Written in collaboration with Babysits, a babysitting community.
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Reading aloud is a key tool in a babysitter’s kit. It can bring children together from different parts of the house, calm them or cheer them up, signal that it is sleep time—your choice of book and how you read will depend on what is needed.
If you don’t have much experience reading aloud, it’s worth taking the time to think about what book to use and practise ahead of time so your reading has the effect you intend. The more you do, the better you’ll get, and it will become a valuable tool for future babysitting evenings.
Image from Stories of the Night by Kitty Crowther
Experienced readers can offer lots of good tips for effective reading aloud, such as this insight from Jay Shulamith, Librarian at Upper Hutt City Libraries:
“Enthusiasm is key – if you’re lucky enough to get to choose the books you’re reading to your tamariki, pick books that you enjoy reading out loud and if you aren’t so lucky, pretend! This will help kids to be excited about books which is an important factor in them being motivated to learn how to read.”
For some ideas on how to read aloud well, take a look at these tips from Thérèse Tillard:
Another idea is to use the pictures in a picture book: look at and talk about them with the children listening, who can tell the story in their own words and link it to their own experiences.
With younger children books with illustrations are a great choice so that they can make connections between the images and the words. Books that encourage interaction or have a different layer in the illustrations work well. Get the children to identify something you read in the text in the illustrations, for example, asking them to point at the elephant while reading the book Have You Seen Elephant?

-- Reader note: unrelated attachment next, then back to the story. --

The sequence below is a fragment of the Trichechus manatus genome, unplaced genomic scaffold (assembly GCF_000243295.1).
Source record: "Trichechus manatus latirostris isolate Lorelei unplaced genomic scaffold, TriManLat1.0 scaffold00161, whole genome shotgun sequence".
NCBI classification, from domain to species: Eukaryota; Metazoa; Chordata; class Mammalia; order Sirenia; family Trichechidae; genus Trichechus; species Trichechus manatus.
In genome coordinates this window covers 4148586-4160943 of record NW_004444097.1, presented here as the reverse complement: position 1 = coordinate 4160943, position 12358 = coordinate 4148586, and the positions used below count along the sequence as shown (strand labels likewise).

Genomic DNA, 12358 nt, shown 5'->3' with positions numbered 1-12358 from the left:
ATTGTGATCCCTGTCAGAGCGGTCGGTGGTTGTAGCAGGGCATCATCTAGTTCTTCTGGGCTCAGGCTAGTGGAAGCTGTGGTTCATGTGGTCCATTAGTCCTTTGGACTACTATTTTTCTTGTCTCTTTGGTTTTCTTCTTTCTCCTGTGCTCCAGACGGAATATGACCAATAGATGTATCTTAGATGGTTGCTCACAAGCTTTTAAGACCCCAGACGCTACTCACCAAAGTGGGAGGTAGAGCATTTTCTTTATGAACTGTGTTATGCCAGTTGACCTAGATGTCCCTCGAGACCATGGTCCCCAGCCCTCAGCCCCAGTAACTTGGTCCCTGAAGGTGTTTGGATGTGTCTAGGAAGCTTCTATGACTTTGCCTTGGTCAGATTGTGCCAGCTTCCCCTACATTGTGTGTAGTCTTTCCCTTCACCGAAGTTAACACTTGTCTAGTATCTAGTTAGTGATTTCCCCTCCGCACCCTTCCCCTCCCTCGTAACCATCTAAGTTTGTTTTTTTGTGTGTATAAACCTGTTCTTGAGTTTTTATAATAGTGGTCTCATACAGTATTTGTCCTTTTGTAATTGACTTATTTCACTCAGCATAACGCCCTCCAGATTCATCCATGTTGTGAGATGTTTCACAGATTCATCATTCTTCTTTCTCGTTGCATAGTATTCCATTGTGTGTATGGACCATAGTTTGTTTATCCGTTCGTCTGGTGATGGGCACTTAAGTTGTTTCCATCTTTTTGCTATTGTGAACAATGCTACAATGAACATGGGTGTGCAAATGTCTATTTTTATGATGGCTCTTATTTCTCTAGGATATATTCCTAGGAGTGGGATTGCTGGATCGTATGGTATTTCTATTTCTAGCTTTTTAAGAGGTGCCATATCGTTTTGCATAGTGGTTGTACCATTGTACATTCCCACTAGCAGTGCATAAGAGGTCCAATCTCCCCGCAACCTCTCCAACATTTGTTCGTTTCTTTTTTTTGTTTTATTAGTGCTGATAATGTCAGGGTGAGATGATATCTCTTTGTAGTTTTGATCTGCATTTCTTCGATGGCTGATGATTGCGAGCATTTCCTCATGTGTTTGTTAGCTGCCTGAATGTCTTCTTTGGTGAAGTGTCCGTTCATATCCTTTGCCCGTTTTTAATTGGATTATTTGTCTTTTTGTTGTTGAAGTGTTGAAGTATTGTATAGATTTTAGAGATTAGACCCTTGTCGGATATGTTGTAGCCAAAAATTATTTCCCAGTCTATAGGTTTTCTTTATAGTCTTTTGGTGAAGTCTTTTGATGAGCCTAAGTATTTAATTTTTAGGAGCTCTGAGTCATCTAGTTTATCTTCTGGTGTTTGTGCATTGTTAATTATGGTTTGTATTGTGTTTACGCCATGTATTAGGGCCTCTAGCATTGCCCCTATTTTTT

Babysitting multiple children of different ages can present another challenge of engaging all the children. In this case, it can be helpful to choose a book that can span a few age groups, or even to ask one of the older children to read aloud for the younger ones.
Image from A Bear Named Bjorn by Delphine Perret
If you’re reading to a child with more developed skills, you can enjoy the book together by taking turns reading paragraphs or pages. One great way to make this easier and more fun for kids is to read predictable books together. These are books that may have repeating words or phrases (think of the Three Little Pigs, “not by the hair on my chinny-chin-chin”) or that give hints about what might happen next.
Image from I Am So Handsome by Mario Ramos
The Babysits Team is dedicated to empowering communities around childcare, giving parents, babysitters and childcare providers the transparency and authority to make their own, informed decisions regarding childcare. They do this by providing helpful information for families and childcare providers based on experience and research.
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